hydromorphone hydrochloride (Dilaudid, Dilaudid-5, Dilaudid-HP)
Omudhome Ogbru, PharmD
Omudhome Ogbru, PharmD
Dr. Ogbru received his Doctorate in Pharmacy from the University of the Pacific School of Pharmacy in 1995. He completed a Pharmacy Practice Residency at the University of Arizona/University Medical Center in 1996. He was a Professor of Pharmacy Practice and a Regional Clerkship Coordinator for the University of the Pacific School of Pharmacy from 1996-99.
Medical and Pharmacy Editor:
GENERIC NAME: hydromorphone hydrochloride
BRAND NAME: Dilaudid, Dilaudid-5, Dilaudid-HP
DRUG CLASS AND MECHANISM: Hydromorphone is an opioid narcotic pain-reliever similar to oxycodone, morphine, methadone, fentanyl, and other opioids. Hydromorphone, like other opioids, stimulates receptors on nerves in the brain to increase the threshold to pain (increasing the amount of stimulation it takes to feel pain) and reduce the perception of pain (the perceived importance of the pain). The FDA approved hydromorphone in January 1984.
GENERIC AVAILABLE: Yes
PREPARATIONS: Hydromorphone is available as immediate-release and extended-release tablets, injection, rectal suppository, and oral liquid forms.
STORAGE: Hydromorphone tablets are stored at room temperature between 20 C to 25 C (68 F to 77 F). Hydromorphone oral liquid and injections are stored between 15 C to 30 C (59 F to 86 F). Hydromorphone suppositories are stored in a refrigerator, protected from light.
PRESCRIBED FOR: Hydromorphone is used for management of acute and moderate-to-severe chronic pain in patients when use of an opioid is appropriate.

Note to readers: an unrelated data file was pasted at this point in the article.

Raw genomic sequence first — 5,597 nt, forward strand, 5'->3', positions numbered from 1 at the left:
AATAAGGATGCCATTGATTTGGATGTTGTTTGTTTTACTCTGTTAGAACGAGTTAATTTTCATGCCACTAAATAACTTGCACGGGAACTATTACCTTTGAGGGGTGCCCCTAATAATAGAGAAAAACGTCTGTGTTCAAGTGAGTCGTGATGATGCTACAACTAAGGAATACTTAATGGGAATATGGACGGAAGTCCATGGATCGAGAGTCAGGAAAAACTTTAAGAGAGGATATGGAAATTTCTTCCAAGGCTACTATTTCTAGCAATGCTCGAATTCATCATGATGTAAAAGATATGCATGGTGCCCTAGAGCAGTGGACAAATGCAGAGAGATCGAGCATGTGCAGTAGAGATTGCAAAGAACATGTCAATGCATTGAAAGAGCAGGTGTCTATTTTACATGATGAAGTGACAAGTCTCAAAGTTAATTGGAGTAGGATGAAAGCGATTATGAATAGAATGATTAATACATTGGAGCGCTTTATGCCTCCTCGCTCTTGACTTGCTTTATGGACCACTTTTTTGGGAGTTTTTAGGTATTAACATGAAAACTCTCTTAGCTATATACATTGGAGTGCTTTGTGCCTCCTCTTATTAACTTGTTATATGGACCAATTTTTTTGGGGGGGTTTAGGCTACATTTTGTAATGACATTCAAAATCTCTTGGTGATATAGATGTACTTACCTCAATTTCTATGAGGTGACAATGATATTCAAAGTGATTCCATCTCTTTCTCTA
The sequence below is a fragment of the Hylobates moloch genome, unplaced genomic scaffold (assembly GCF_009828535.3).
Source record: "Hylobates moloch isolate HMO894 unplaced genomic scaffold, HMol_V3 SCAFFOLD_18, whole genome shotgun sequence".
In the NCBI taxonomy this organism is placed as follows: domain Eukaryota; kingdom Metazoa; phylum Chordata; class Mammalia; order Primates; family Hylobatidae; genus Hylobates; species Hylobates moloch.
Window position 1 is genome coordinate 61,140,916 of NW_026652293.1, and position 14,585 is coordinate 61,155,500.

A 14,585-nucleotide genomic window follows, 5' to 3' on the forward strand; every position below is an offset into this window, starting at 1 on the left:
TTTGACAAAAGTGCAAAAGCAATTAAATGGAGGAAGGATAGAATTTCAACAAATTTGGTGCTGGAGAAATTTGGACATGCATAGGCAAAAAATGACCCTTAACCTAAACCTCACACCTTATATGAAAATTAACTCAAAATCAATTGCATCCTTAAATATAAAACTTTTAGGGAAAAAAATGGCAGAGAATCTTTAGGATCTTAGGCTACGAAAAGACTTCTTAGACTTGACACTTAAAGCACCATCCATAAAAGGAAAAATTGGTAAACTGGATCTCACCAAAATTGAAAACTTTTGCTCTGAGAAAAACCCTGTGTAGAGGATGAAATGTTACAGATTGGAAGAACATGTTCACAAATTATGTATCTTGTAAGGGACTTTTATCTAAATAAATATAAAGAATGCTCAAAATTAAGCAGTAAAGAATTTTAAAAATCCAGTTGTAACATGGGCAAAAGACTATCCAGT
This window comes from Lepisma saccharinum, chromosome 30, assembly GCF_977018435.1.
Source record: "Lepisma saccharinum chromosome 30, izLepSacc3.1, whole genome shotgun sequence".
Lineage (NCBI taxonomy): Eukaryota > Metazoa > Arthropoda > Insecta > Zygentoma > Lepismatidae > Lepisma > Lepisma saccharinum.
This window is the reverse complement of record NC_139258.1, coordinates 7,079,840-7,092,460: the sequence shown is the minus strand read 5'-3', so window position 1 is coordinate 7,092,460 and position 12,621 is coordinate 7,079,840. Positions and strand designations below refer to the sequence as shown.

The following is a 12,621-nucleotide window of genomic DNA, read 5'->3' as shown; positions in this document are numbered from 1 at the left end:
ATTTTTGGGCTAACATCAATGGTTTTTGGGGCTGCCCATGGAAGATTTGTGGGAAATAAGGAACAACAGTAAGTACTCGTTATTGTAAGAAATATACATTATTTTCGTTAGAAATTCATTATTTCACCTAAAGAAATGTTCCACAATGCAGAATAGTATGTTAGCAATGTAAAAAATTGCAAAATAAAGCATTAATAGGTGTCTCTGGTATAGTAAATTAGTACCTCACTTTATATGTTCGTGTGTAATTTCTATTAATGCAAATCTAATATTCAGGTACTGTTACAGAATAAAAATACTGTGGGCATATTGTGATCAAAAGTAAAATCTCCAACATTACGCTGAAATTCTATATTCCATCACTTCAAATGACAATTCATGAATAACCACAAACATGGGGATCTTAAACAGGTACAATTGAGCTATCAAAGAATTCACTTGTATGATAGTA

Safe and effective use of hydromorphone in children has not been established.
DRUG INTERACTIONS: Hydromorphone should be used very cautiously with medications that depress the central nervous system (for example, hypnotics, anesthetics, tranquilizers, phenothiazines, and alcohol).
Hydromorphone should be used with caution with mixed agonist/antagonist opioid analgesics (for example, pentazocine, nalbuphine, butorphanol, and buprenorphine) because it may take away the analgesic effect of hydromorphone.
PREGNANCY: There are no adequate studies of hydromorphone to determine safe and effective use in pregnant women.
NURSING MOTHERS: Low levels of opioid medications may be excreted in breast milk; therefore, it should not be used in nursing mothers.
SIDE EFFECTS: Side effects of hydromorphone are lightheadedness, dizziness, sedation, nausea and vomiting, constipation, sweating, flushing, itching, and dry mouth. Serious side effects of the medications are respiratory depression and trouble breathing.
Since hydromorphone is a controlled narcotic, it carries a box warning of respiratory depression and abuse potential. Use with alcohol or other medications affecting central nervous system can worsen respiratory depression and may lead to death.
REFERENCE: Dilaudid, Dilaudid-5, Dilaudid-HP Prescribing Information.
Medically Reviewed by a Doctor on 5/19/2014
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